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Julian Russell Sturgis (21 October 1848 – 13 April 1904) was an Americanmarker-born novelist, poet, librettist and lyricist. He played football as an amateur for the Wanderers F.C. winning the English FA Cup in 1873, and was thus the first American to play in a winning FA Cup Final team.

Early life

Sturgis was born in Bostonmarker, Massachusettsmarker but moved to Englandmarker when only seven months old when his father, Russell Sturgis, a successful Boston and Far East merchant (1805 – 1887), joined Baring Brothers in London. and his half brother was the art critic Russell Sturgis. He was a pupil at Eton Collegemarker, where he played an active role in the mixed Wall and Field XIs in 1867, being Keeper of the Field in 1867, and editing the Eton College Journal.

On leaving Eton, he went up to Balliol Collegemarker, Oxfordmarker where he rowed for three years for the College. After graduating, he became a barrister and acquired Britishmarker nationality.

Football career

He joined the Wanderers in 1872, making his first appearance in a 2–0 defeat by the Royal Engineers on 30 November 1872. Wanderers automatically qualified for the 1873 FA Cup Final as the cup holders, having won the inaugural competition the previous year. Although having made only a handful of appearances for the Wanderers, Sturgis was selected for the final playing as one of five forwards. In the final, played at Lillie Bridgemarker on 29 March 1873, the Wanderers defeated Oxford University 2–0, with goals from Arthur Kinnaird and Charles Wollaston. As all the other players in this or the previous Cup Final were either English or Scottish, Sturgis was thus the first American to appear in, let alone play on the winning side of, an F.A. Cup Final. This claim is often made with respect to John Harkes, who played on the losing side for Sheffield Wednesday in the 1993 FA Cup Final.

Sturgis appeared twice more for the Wanderers, with his final appearance being on 3 November 1875. Sturgis also played for the Old Etoniansmarker, and in a tight battle in the FA Cup Semi-final against Oxford University played at the Kennington Ovalmarker on 19 February 1876, he scored the only goal for the public school old boys to take them to their second consecutive final, ironically against the Wanderers. The final was also played at The Oval, and the first match on 11 March 1876 ended in a 1–1 draw. The Wanderers were victorious 3–0 in the replay played on 18 March, with two goals from Thomas Hughes and one by Charles Wollaston.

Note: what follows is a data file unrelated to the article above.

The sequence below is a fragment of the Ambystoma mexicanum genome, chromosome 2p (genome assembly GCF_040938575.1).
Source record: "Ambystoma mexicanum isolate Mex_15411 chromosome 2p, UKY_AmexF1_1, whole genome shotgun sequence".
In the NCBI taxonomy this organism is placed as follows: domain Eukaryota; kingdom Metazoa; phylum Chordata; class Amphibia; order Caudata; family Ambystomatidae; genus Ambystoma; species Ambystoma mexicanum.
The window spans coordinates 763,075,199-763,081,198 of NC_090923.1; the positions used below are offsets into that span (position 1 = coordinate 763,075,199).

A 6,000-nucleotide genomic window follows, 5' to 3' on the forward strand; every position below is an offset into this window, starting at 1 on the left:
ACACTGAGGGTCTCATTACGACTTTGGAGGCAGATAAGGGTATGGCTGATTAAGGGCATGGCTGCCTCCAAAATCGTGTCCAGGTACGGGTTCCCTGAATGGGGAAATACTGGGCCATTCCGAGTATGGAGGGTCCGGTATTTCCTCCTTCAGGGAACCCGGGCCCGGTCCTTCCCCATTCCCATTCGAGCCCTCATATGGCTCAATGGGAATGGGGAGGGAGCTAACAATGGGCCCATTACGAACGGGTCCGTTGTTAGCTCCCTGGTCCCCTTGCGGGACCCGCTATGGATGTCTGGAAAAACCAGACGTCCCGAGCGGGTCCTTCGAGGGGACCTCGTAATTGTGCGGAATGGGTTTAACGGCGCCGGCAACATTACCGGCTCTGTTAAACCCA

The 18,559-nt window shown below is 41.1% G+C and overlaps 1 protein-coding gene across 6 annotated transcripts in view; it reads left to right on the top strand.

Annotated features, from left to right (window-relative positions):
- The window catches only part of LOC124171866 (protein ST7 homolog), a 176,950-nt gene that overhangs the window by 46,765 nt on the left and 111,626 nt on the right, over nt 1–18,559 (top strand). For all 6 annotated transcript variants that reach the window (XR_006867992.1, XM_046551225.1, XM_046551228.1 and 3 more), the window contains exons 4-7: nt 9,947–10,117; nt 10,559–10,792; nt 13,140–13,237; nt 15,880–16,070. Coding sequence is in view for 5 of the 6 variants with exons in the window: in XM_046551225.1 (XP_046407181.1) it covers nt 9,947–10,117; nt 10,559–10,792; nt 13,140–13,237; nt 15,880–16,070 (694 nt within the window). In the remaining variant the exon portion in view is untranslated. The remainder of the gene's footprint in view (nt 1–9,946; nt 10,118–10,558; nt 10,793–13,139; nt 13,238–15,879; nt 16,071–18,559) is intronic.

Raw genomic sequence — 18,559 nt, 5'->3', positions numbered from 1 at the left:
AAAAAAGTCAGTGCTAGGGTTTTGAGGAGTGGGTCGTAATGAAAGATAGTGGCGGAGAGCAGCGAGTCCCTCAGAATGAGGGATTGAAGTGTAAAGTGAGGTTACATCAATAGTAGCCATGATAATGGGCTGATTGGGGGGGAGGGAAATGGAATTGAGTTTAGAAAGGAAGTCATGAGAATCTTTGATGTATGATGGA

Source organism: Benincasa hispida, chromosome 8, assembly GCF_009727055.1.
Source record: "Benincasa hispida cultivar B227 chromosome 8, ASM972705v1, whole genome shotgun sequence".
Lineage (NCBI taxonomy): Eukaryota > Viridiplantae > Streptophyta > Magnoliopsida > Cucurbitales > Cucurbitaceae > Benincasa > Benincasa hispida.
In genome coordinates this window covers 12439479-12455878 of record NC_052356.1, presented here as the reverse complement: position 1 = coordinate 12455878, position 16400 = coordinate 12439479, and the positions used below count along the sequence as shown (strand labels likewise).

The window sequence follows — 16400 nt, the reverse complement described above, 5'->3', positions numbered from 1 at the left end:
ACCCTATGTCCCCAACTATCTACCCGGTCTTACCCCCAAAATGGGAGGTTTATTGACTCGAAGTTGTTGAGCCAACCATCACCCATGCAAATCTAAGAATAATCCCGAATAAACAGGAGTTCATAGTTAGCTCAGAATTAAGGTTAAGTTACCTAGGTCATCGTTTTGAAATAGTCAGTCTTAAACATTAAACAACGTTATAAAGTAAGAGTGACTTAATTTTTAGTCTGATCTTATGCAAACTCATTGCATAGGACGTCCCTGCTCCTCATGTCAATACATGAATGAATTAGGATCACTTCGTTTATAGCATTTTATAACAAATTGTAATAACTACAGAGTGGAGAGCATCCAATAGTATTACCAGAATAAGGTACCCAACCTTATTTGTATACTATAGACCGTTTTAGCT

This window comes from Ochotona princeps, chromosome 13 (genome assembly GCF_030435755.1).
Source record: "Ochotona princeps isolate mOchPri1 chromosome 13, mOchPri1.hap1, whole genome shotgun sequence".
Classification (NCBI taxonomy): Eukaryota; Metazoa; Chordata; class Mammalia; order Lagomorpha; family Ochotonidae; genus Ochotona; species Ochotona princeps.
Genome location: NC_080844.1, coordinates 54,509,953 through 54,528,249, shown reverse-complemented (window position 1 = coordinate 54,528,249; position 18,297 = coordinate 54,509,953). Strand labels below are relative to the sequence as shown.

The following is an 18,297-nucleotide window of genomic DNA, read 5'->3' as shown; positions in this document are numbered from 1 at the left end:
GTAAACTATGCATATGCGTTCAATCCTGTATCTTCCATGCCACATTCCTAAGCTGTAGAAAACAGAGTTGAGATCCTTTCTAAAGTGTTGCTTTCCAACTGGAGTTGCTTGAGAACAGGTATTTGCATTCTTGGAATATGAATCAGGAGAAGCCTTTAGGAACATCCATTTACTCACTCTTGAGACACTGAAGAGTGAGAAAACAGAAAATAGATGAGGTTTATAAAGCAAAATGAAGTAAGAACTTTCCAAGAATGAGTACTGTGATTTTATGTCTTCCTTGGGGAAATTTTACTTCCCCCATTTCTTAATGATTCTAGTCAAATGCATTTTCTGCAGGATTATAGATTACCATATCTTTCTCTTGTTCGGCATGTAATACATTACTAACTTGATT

Novelist and poet

Sturgis subsequently became a novelist, and amongst his works were:
  • John-a-Dreams: A Tale (1878)
  • Little Comedies - Six Plays in Verse, or Prose (1880)
  • Dick's Wandering (1882)
  • My Friends and I (1884)
  • John Maidment (1886)
  • Thraldom (1887)
  • Comedy of a Country House (1890)
  • Count Julian, A Tragedy (1893)
  • A Book of Song (1894; poetry)
  • The Folly of Pen Harrington (1897)
  • Stephen Callinari (1901)
  • Comedy Sketches for Two and Three Characters (1902)

Librettist and lyricist

Program cover
In 1885, Sturgis wrote the libretto for Arthur Goring Thomas's opera, "Nadeshda", which was first performed at the Drury Lane Theatre on 16 April 1885, and was considered to be Thomas's best opera.

Amongst his songs were "Sleep" (Beautiful up from the deeps of the solemn sea), "Through the ivory gate" (I had a dream last night), and "Whence", which were set to music by Sir Charles Hubert Hastings Parry.

His best-known collaboration was the opera Ivanhoe in 1891 with Arthur Sullivan, who was under pressure from the musical establishment to write a grand opera. The composer asked his usual collaborator, W.S. Gilbert, to supply the libretto, but the latter declined, saying that in grand opera the librettist's role is subordinate to that of the composer. Sullivan turned, instead, to Sturgis, who was recommended by Gilbert. Ivanhoe, based on Sir Walter Scott's novel, opened at Richard D'Oyly Carte's new Royal English Opera Housemarker on 31 January 1891. The libretto won praise as "a skilful and fairly dramatic adaptation of Scott's novel and a polished example of poetic lyric-writing". Although the opera was a success, running for an unprecedented 155 performances, it passed into virtual obscurity after the opera house failed. It was, as critic Hermann Klein observed, "the strangest comingling of success and failure ever chronicled in the history of British lyric enterprise!"

In 1901, he wrote the libretto for Charles Villiers Stanford's opera, "Much Ado About Nothing", which was mainly a re-ordering of passages from the play by William Shakespeare.


Sturgis died on 13 April 1904, aged 55. On the day of his death, Henry James wrote to his widow:

Sporting honours


Old Etoniansmarker


  1. Cavallini, pp. 100–01
  2. "Russell Sturgis" biography in Some Merchants and See Captains of Old Boston (1918)
  3. New York Times obituary, 14 April 1904
  4. Re-published June 2007 by Kessinger Publishing, LLC, ISBN 0548348537
  5. Entry at Database of Victorian Fiction
  6. Re-published September 2007 ISBN 1-434488-34-9
  7. Words at
  8. Words at
  9. Lyrics and information about "Whence"
  10. Ivanhoe at the G&S Archive
  11. Dailey, chapter four
  12. Stephen Turnbull's Biography of W. S. Gilbert at the Gilbert and Sullivan Archive.


  • Dailey, Jeff. Sir Arthur Sullivan's Grand Opera Ivanhoe and its Theatrical and Musical Precursors (Edwin Mellen Press, 2008) ISBN 0-7734-5068-8

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